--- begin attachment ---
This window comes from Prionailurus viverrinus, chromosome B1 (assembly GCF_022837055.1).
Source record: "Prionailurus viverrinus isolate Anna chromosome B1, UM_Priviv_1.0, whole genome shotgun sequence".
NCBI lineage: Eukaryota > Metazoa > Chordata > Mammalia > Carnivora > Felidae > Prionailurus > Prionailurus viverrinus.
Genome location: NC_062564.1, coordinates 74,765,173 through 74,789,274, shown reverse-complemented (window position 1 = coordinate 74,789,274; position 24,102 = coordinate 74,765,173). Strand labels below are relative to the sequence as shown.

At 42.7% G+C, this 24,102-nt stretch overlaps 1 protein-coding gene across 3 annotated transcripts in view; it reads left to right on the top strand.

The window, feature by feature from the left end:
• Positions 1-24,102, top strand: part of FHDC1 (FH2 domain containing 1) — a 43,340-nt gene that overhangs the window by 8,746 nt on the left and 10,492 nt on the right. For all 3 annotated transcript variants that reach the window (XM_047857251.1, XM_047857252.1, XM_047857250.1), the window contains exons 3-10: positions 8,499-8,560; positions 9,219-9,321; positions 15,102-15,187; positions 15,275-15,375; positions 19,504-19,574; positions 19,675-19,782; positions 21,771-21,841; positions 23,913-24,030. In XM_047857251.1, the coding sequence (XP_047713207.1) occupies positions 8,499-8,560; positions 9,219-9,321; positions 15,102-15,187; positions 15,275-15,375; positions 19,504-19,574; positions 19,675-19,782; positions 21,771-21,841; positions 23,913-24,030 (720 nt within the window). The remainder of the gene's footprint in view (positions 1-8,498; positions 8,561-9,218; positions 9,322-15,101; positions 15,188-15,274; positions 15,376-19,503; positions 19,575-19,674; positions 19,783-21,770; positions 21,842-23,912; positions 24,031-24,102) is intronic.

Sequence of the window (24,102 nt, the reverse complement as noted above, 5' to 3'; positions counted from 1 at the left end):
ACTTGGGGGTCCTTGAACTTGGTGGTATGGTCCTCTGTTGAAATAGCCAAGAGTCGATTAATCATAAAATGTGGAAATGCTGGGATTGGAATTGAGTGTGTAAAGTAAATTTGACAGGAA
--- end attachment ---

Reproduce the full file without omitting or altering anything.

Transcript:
This window comes from Prionailurus viverrinus, chromosome B1 (assembly GCF_022837055.1).
Source record: "Prionailurus viverrinus isolate Anna chromosome B1, UM_Priviv_1.0, whole genome shotgun sequence".
NCBI lineage: Eukaryota > Metazoa > Chordata > Mammalia > Carnivora > Felidae > Prionailurus > Prionailurus viverrinus.
Genome location: NC_062564.1, coordinates 74,765,173 through 74,789,274, shown reverse-complemented (window position 1 = coordinate 74,789,274; position 24,102 = coordinate 74,765,173). Strand labels below are relative to the sequence as shown.

At 42.7% G+C, this 24,102-nt stretch overlaps 1 protein-coding gene across 3 annotated transcripts in view; it reads left to right on the top strand.

The window, feature by feature from the left end:
• Positions 1-24,102, top strand: part of FHDC1 (FH2 domain containing 1) — a 43,340-nt gene that overhangs the window by 8,746 nt on the left and 10,492 nt on the right. For all 3 annotated transcript variants that reach the window (XM_047857251.1, XM_047857252.1, XM_047857250.1), the window contains exons 3-10: positions 8,499-8,560; positions 9,219-9,321; positions 15,102-15,187; positions 15,275-15,375; positions 19,504-19,574; positions 19,675-19,782; positions 21,771-21,841; positions 23,913-24,030. In XM_047857251.1, the coding sequence (XP_047713207.1) occupies positions 8,499-8,560; positions 9,219-9,321; positions 15,102-15,187; positions 15,275-15,375; positions 19,504-19,574; positions 19,675-19,782; positions 21,771-21,841; positions 23,913-24,030 (720 nt within the window). The remainder of the gene's footprint in view (positions 1-8,498; positions 8,561-9,218; positions 9,322-15,101; positions 15,188-15,274; positions 15,376-19,503; positions 19,575-19,674; positions 19,783-21,770; positions 21,842-23,912; positions 24,031-24,102) is intronic.

Sequence of the window (24,102 nt, the reverse complement as noted above, 5' to 3'; positions counted from 1 at the left end):
ACTTGGGGGTCCTTGAACTTGGTGGTATGGTCCTCTGTTGAAATAGCCAAGAGTCGATTAATCATAAAATGTGGAAATGCTGGGATTGGAATTGAGTGTGTAAAGTAAATTTGACAGGAA